From its inception in 1957 until 2012, “The Sky at Night” was the world’s longest running TV programme to be presented by the same person, namely Patrick Moore. A distinguished astronomer with a wild mop of white hair and an eye glass, he made astronomy fun. He was self-taught – “just an amateur” he always explained, as well as being an amateur pianist, chess player, cricketer and golfer. He flew in bomber command in World War Two and said he lost the love of his life to a bomb dropped on the ambulance she was driving. I always adored watching his programmes as a child because he had such a great sense of humour.
This last year has involved a lot of both looking down at my feet to put one foot in front of another and, first thing in the morning or last thing at night, looking up at the skies as I walk the dogs. Winter skies in particular have such clarity, the Bear or the Dipper arcing down towards the north whilst pointing to it the North Star suspended over the hills towards Oxford. Orion to the south of the Castle has never looked so clear, Mars resolutely marking the sky whilst Arcturus, one of my earlier lockdown stars, has entirely left my evening walks and is now below the horizon. I can only see the stars because it is so dark to match the deeper darkness we have had this year and, as I walk, looking back in time and hoping for the future, I am reminded of a few lines from Henry Vaughan:
“I saw Eternity the other night,
Like a great ring of pure and endless light,
All calm, as it was bright.”
In fact, I also saw a shooting star, a moment which is so exciting although I rather need Sir Patrick Moore to tell me what they are exactly. Equally we have an apparent conjunction of Jupiter and Saturn which may have showed the three kings, the Magi, the road to Bethlehem, portents to use wisely.
It is, I suppose, such good clear evenings which, today, allow Father Christmas (or Santa Claus) deftly to steer his way across the roof tops, calling the reindeer by name:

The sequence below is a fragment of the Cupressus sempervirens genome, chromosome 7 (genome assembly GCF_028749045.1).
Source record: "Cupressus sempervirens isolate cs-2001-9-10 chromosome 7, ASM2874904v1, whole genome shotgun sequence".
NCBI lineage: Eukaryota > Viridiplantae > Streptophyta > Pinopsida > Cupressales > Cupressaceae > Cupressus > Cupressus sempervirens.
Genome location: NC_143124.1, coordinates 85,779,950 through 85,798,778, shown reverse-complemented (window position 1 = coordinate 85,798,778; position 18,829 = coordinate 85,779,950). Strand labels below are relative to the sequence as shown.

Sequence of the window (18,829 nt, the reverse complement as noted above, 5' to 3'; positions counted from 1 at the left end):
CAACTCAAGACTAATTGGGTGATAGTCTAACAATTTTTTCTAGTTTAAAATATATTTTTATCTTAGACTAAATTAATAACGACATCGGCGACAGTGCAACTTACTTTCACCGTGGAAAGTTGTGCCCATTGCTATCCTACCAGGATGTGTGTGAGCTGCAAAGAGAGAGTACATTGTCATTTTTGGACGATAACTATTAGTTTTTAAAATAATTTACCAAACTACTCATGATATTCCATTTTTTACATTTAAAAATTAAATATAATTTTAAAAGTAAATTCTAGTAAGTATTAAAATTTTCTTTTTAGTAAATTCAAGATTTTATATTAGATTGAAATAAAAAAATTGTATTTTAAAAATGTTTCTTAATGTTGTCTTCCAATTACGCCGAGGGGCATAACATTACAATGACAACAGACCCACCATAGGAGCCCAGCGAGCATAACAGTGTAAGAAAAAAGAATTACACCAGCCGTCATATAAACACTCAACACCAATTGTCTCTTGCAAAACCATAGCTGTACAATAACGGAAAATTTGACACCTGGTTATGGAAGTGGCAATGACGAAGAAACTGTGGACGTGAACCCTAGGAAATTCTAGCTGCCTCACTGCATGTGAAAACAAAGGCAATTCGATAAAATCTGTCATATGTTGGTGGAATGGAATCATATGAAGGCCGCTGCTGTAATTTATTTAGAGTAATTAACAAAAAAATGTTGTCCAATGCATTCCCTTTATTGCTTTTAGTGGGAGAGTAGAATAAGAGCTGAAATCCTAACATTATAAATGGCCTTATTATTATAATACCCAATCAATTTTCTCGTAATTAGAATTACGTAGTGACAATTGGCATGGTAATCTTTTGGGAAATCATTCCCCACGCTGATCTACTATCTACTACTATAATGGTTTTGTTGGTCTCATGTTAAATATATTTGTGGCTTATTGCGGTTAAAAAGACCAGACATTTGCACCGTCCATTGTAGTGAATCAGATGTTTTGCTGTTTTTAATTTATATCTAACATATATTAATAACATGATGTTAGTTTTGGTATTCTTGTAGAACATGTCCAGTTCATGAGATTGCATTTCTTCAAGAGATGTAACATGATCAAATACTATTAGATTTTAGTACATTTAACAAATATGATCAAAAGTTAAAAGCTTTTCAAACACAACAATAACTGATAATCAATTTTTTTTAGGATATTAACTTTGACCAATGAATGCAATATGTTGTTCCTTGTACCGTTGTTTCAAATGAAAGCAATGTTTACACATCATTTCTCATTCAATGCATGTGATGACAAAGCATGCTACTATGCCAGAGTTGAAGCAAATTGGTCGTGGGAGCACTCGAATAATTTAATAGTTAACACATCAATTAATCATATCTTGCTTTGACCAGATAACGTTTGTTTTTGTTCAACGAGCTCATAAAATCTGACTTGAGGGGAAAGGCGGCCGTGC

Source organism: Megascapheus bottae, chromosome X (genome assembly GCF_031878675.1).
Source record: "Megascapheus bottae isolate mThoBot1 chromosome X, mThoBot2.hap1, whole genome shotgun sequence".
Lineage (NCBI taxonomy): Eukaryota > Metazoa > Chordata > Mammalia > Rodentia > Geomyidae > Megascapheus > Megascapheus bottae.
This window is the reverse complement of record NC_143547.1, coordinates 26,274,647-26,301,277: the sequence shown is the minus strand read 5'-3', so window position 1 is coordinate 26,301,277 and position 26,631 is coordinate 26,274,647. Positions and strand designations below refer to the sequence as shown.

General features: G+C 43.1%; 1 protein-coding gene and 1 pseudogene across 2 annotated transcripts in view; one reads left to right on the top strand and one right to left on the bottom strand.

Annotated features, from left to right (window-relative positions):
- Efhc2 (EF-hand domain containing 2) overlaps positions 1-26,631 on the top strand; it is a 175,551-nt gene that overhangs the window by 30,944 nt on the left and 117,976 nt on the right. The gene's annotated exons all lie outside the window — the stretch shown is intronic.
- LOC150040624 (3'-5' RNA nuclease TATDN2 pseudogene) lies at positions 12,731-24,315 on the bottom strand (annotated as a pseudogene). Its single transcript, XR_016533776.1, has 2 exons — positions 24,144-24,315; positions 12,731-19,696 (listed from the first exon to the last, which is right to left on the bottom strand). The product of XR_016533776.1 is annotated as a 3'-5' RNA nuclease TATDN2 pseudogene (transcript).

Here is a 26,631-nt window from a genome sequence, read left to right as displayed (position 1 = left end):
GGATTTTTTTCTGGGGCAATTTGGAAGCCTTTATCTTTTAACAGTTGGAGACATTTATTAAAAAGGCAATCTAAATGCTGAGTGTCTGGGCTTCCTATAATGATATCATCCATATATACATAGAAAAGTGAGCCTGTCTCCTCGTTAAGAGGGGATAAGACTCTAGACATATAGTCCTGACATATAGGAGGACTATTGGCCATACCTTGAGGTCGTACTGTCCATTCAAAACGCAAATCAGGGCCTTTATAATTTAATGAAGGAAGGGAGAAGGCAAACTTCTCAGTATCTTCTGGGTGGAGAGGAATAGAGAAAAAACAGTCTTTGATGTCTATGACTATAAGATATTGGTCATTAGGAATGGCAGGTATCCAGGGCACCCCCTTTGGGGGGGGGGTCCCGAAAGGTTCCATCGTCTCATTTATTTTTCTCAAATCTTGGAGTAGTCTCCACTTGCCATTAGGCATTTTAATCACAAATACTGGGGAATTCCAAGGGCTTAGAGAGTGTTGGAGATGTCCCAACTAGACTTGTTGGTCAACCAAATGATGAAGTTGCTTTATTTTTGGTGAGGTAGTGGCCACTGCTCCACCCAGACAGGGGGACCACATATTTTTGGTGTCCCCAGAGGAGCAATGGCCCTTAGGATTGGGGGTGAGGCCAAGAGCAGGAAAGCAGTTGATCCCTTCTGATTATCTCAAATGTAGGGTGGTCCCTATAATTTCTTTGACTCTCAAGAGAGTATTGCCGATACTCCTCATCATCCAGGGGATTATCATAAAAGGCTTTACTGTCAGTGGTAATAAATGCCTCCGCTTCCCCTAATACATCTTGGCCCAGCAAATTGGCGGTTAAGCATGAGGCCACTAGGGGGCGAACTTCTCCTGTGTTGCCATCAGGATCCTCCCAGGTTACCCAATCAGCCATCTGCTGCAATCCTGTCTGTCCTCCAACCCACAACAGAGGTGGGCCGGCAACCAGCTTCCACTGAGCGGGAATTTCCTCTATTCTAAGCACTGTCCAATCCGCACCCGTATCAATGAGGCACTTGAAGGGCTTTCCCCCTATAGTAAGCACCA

“Now, Dasher! Now, Dancer! Now, Prancer, and Vixen!
On, Comet! On, Cupid! On, Donner and Blixen!”
Without forgetting Rudolf of course.
Last Friday we shared our Christmas Virtual Cocktail Party with Santa Claus as our very special guest. I did check the chimney beforehand to make sure it was swept but then forgot and, later that evening, thought we should light a fire for a little warmth on a winter evening. Geordie thought that was very funny and illogical as Santa would definitely have got slightly toasted which would not have been a good idea. In the end we were sure the front door was a better option, not to mention a more encouraging place to leave carrots for the reindeer. Santa Claus duly arrived bearing Highclere Castle Gin just in time to make the cocktails.
Christmas brings together celebrations at the darkest time of the year. It is just past the Winter Solstice of December 21s and, although it was superimposed on a much older tradition, it was the Roman Emperor Aurelian who named it “dies Natalis Solis invicti” (the birth of the invincible sun) which eventually became our Christmas day of December 25th. Marked by celebration and ritual, it was a festival of light (and gin cocktails had they known) and therefore perfect for the Christian story.
However, it is also a time to find resolution as we travel through these winter days hoping for gifts from Santa Claus -Happy Christmas.